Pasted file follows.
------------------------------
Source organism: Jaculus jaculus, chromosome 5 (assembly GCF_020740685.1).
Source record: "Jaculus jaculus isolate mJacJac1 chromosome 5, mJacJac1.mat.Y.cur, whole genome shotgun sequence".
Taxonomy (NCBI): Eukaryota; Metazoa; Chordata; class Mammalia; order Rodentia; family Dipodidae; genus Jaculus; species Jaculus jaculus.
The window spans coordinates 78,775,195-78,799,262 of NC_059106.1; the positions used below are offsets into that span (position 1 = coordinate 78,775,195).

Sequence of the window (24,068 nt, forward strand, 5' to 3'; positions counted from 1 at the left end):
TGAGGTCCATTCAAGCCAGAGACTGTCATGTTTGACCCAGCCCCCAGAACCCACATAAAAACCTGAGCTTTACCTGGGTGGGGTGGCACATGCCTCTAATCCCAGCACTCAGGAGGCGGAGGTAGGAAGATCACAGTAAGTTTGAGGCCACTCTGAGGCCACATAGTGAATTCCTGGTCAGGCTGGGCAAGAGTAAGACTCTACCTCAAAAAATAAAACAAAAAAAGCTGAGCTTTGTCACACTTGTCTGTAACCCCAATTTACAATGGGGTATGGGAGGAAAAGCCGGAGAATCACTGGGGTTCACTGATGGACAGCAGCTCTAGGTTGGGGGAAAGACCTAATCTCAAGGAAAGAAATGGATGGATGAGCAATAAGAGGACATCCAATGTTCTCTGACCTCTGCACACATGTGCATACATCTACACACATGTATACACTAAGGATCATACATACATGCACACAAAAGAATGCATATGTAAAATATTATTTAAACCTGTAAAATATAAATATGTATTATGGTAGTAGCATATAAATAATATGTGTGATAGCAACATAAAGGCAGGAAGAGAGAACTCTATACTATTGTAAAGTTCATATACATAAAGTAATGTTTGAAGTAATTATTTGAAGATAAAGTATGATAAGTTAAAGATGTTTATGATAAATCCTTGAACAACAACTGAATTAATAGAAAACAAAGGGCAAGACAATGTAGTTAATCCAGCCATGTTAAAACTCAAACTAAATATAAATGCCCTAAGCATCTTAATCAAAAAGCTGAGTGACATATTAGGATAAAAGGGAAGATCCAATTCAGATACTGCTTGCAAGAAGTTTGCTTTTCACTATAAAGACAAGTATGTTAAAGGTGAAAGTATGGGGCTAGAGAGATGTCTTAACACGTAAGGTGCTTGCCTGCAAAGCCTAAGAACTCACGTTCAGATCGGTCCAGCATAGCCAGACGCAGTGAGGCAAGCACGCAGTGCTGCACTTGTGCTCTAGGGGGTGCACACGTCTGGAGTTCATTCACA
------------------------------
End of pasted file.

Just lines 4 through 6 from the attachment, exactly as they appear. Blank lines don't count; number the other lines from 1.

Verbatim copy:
The window spans coordinates 78,775,195-78,799,262 of NC_059106.1; the positions used below are offsets into that span (position 1 = coordinate 78,775,195).

Sequence of the window (24,068 nt, forward strand, 5' to 3'; positions counted from 1 at the left end):
TGAGGTCCATTCAAGCCAGAGACTGTCATGTTTGACCCAGCCCCCAGAACCCACATAAAAACCTGAGCTTTACCTGGGTGGGGTGGCACATGCCTCTAATCCCAGCACTCAGGAGGCGGAGGTAGGAAGATCACAGTAAGTTTGAGGCCACTCTGAGGCCACATAGTGAATTCCTGGTCAGGCTGGGCAAGAGTAAGACTCTACCTCAAAAAATAAAACAAAAAAAGCTGAGCTTTGTCACACTTGTCTGTAACCCCAATTTACAATGGGGTATGGGAGGAAAAGCCGGAGAATCACTGGGGTTCACTGATGGACAGCAGCTCTAGGTTGGGGGAAAGACCTAATCTCAAGGAAAGAAATGGATGGATGAGCAATAAGAGGACATCCAATGTTCTCTGACCTCTGCACACATGTGCATACATCTACACACATGTATACACTAAGGATCATACATACATGCACACAAAAGAATGCATATGTAAAATATTATTTAAACCTGTAAAATATAAATATGTATTATGGTAGTAGCATATAAATAATATGTGTGATAGCAACATAAAGGCAGGAAGAGAGAACTCTATACTATTGTAAAGTTCATATACATAAAGTAATGTTTGAAGTAATTATTTGAAGATAAAGTATGATAAGTTAAAGATGTTTATGATAAATCCTTGAACAACAACTGAATTAATAGAAAACAAAGGGCAAGACAATGTAGTTAATCCAGCCATGTTAAAACTCAAACTAAATATAAATGCCCTAAGCATCTTAATCAAAAAGCTGAGTGACATATTAGGATAAAAGGGAAGATCCAATTCAGATACTGCTTGCAAGAAGTTTGCTTTTCACTATAAAGACAAGTATGTTAAAGGTGAAAGTATGGGGCTAGAGAGATGTCTTAACACGTAAGGTGCTTGCCTGCAAAGCCTAAGAACTCACGTTCAGATCGGTCCAGCATAGCCAGACGCAGTGAGGCAAGCACGCAGTGCTGCACTTGTGCTCTAGGGGGTGCACACGTCTGGAGTTCATTCACA